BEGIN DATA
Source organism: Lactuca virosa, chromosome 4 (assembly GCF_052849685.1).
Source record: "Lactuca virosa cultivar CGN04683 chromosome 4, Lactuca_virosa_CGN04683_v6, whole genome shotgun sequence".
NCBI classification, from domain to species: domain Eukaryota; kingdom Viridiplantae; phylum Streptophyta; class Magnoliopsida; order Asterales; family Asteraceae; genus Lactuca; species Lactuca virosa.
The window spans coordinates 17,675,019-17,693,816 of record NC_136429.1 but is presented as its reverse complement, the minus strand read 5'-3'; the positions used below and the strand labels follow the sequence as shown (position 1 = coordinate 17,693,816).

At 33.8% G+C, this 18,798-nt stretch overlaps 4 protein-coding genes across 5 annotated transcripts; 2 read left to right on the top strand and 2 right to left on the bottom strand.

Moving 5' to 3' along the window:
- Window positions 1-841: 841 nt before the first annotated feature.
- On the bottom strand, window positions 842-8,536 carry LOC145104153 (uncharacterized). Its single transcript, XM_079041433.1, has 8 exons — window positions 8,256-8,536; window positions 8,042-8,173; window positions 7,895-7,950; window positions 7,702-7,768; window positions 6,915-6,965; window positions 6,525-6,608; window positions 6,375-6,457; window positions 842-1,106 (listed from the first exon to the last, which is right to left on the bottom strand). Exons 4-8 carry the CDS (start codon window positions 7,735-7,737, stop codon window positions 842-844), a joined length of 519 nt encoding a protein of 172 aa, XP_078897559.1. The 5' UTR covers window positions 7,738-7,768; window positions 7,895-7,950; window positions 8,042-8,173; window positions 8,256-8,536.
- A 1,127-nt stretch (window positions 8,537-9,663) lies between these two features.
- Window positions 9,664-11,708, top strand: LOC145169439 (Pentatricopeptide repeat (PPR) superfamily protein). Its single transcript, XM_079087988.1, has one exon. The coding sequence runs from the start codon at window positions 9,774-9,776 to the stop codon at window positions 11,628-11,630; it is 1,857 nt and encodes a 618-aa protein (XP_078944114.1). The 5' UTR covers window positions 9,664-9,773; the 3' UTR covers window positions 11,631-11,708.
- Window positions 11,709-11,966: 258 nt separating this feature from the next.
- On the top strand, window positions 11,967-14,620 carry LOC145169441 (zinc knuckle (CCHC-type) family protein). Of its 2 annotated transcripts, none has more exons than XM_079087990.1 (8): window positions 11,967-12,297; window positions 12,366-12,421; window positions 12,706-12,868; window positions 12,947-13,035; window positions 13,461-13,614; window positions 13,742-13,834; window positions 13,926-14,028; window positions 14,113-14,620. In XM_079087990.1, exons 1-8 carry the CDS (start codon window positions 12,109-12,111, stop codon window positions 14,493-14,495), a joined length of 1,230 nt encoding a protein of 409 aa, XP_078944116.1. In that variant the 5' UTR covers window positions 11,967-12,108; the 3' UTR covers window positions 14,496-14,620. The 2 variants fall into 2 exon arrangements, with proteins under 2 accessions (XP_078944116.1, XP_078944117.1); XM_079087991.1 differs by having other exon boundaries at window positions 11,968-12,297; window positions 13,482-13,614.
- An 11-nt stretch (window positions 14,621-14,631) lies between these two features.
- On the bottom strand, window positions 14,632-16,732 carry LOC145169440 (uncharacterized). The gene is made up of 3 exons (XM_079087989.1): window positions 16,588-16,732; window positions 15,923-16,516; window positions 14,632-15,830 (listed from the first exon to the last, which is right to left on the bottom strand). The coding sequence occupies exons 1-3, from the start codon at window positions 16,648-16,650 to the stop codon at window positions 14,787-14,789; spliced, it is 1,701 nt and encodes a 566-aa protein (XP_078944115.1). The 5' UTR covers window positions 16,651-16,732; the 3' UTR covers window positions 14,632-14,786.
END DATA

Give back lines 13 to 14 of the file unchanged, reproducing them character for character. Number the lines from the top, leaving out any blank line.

- An 11-nt stretch (window positions 14,621-14,631) lies between these two features.
- On the bottom strand, window positions 14,632-16,732 carry LOC145169440 (uncharacterized). The gene is made up of 3 exons (XM_079087989.1): window positions 16,588-16,732; window positions 15,923-16,516; window positions 14,632-15,830 (listed from the first exon to the last, which is right to left on the bottom strand). The coding sequence occupies exons 1-3, from the start codon at window positions 16,648-16,650 to the stop codon at window positions 14,787-14,789; spliced, it is 1,701 nt and encodes a 566-aa protein (XP_078944115.1). The 5' UTR covers window positions 16,651-16,732; the 3' UTR covers window positions 14,632-14,786.